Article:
Thursday, January 21, 2010

Tsk tsk, those Democrats in Congress are getting touchy.

A very interesting exchange occurred on the Dom Giordano Show, a Pittsburgh radio station, 1210 AM, between Pennsylvania Republican-turned-Democrat Sen. Arlen Spector and Minnesota Rep. Michelle Bachmann. It was a worthy matchup, almost guaranteed to spark fireworks: Spector is old-line-liberal regardless of which party he calls home, while Bachmann is a feisty young Republican upstart.

For me, it brings up memories of Madeline Albright, President Bubba’s Secretary of State, known primarily for her amusingly revealing mini-skirts that made many an Arab head of State gasp, not to mention the fact that she claimed she never knew she was Jewish.

But first, here’s what happened on the talk radio show (you can hear the exchange itself at Real Clear Politics)

Michelle Bachmann spoke first when Spector interrupted her. Then she interrupted him, so Spector told Bachmann to “Stop interrupting”, adding, “I didn’t interrupt you.”

"Now, wait a minute, I'll stop and you can talk," Spector said. "I'll treat you like a lady. Now act like one."

"Well, I am a lady," Bachmann responded, sounding almost amused.

They go at it again, talking over each other. Then Spector repeats the “lady” thing again, telling Bachmann she should "act like a lady."

Specter responds, "I think you are too, that's why I'm treating you like one. But just don't interrupt me."

The program continues for a moment, then erupts again. Specter complains that Bachmann, who insisted she voted for "prosperity" when Specter asked her about a specific vote, is "talking from talking points.” Spector again repeats his line, “"Now, wait a minute, I'll stop and you can talk. I'll treat you like a lady. Now act like one."

So. Is anyone out there offended? That Sen. Spector pulled the “act like a lady” thing on a female member of the US House of Representatives? A woman elected to her office just as he is elected to his?

Personally, I’m virtually impossible to offend – if someone is crude or insulting, I tend not to take offense so much as I question the sanity of the person who said it. So for me, I can’t read “offended” into this, but in that I seem to be alone. Most of the commentary – especially from women – is that Spector was profoundly “offensive”.

As for the politics of interrupting, that’s a different story. This is where Madeline Albright comes into the picture.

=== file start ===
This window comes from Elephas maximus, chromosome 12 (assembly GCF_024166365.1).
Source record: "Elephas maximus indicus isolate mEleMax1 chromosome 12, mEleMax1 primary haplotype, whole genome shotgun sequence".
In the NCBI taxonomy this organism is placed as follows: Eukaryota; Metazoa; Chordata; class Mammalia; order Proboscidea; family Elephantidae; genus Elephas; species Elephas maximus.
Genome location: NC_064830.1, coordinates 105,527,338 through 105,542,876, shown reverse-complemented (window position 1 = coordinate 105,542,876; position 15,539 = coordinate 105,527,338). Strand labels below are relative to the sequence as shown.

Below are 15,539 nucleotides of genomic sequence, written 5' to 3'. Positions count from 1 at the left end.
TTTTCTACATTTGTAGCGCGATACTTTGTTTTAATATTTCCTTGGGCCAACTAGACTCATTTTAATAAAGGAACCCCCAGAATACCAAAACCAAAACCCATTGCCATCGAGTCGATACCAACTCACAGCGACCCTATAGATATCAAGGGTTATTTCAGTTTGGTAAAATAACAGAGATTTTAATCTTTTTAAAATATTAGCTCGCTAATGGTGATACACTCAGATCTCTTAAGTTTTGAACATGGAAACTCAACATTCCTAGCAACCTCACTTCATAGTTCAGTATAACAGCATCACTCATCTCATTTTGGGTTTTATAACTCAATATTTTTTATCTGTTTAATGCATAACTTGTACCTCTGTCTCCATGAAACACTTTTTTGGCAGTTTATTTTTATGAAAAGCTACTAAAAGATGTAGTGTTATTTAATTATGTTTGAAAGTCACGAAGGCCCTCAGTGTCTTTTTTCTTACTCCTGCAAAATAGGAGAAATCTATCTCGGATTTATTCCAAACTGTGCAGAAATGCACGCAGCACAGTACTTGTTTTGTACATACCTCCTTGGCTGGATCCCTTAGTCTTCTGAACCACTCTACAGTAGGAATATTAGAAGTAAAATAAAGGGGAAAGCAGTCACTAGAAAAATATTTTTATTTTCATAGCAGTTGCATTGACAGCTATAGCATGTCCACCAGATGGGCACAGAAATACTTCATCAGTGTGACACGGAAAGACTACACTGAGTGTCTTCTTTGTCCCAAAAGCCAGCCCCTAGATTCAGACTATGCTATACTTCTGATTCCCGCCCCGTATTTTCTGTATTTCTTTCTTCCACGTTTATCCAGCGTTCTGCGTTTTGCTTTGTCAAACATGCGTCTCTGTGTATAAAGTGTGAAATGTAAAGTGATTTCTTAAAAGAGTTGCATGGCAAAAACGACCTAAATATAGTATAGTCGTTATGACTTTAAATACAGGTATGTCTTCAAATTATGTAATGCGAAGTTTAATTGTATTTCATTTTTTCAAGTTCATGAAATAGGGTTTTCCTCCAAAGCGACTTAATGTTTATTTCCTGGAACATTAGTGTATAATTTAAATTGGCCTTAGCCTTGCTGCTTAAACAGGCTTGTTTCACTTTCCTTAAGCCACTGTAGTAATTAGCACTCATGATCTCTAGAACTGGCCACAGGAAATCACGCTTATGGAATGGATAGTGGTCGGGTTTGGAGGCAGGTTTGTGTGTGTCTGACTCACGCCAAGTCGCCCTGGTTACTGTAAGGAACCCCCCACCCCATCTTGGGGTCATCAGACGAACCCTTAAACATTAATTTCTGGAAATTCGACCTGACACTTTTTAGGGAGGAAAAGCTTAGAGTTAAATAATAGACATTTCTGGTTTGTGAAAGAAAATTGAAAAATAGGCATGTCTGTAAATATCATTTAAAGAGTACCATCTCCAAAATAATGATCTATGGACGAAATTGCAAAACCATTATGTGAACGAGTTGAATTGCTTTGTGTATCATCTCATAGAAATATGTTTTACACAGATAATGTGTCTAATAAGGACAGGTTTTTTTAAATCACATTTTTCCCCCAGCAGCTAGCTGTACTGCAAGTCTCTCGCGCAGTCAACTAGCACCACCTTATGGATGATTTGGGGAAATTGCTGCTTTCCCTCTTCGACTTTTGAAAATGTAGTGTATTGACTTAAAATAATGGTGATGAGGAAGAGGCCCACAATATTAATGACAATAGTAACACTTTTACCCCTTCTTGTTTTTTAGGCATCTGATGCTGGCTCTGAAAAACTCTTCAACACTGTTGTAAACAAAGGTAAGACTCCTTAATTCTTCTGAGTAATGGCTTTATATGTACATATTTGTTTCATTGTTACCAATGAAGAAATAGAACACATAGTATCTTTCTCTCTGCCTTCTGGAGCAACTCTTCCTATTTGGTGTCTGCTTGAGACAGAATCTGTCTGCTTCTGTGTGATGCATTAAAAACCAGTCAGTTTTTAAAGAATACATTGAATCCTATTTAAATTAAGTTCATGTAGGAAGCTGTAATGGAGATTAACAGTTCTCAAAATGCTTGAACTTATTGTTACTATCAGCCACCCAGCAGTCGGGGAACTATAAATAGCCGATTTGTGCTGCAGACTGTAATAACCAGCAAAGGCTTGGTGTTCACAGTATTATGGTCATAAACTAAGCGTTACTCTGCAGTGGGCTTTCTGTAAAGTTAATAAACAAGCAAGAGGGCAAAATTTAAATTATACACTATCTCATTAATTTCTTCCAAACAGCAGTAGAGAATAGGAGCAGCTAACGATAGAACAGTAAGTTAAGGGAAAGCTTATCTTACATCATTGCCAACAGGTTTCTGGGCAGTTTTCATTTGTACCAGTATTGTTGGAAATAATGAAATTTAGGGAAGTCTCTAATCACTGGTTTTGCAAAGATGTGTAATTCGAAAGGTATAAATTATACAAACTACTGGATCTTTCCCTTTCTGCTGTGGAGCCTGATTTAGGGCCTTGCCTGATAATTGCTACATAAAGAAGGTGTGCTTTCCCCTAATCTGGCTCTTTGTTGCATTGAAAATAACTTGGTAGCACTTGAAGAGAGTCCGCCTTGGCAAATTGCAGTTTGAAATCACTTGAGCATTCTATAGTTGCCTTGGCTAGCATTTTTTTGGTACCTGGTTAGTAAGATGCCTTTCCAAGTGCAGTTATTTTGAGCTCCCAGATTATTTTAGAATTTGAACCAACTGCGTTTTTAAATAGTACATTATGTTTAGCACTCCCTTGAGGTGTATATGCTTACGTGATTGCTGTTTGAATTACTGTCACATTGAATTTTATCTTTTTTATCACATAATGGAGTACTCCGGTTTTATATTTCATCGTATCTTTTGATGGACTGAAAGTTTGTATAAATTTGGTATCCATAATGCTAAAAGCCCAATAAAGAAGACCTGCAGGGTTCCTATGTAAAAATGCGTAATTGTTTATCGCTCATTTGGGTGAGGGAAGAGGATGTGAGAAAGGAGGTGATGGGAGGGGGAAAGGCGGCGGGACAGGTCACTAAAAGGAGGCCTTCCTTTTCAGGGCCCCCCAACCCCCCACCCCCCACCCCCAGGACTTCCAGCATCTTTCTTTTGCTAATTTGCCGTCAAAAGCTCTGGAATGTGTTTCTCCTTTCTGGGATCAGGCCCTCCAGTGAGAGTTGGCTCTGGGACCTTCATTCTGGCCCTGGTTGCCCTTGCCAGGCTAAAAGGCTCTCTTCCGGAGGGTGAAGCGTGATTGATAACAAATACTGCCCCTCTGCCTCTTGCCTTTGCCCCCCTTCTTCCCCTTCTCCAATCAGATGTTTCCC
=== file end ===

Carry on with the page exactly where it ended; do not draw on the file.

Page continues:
Back in the days when I was a CSPAN junkie, I very clearly remember an interview with Mrs. Albright when she was Secretary of State. The interviewer asked her what her advice would be to young women who wanted to get into politics. “I would advise them to interrupt,” Albright said. “Women should not wait to ask permission to speak.”

That struck me as interesting – like most children of my generation, girls and boys both – I was taught not to interrupt. Breaking into someone else’s speech was rude, we were told – not to mention counterproductive. You only get respect when respect is given, was the line of thought.

This was mindboggling. Here was the United States Secretary of State telling women that it was their obligation to interrupt! That they needed to be aggressive in making their presence known if they want to get ahead.

Recently, Mrs. Albright repeated that advice on a Women’s Media forum:

“I tell women to act in a more confident manner. You need to learn to interrupt. Ask questions when they occur to you and don’t wait to ask. Also, you don’t need to ask permission to ask a question. Be a risk taker; business appreciates risk takers. This trait is desirable in prospective leaders.”

Today two elected officials battled it out. Each interrupted the other, not once but several times. Then the male of the pair, the much-embattled Sen. Spector – who in his own race for reelection is trailing Republican Pat Toomey 49 percent to 40 percent – played the gender card: “Act like a lady.”

So here’s the question: if a woman interrupts, is she not a “lady”?

Maybe this is just a variation on an old joke. Madeline Albright counsels women to interrupt. Sen. Spector says that when they do, they aren’t “ladies”.

Maybe Madeline Albright isn’t a lady -- “That ain’t no lady. That’s the Secretary of State”

Maybe the Congresswoman from Minnesota isn’t a lady either. Maybe she doesn’t need to be.

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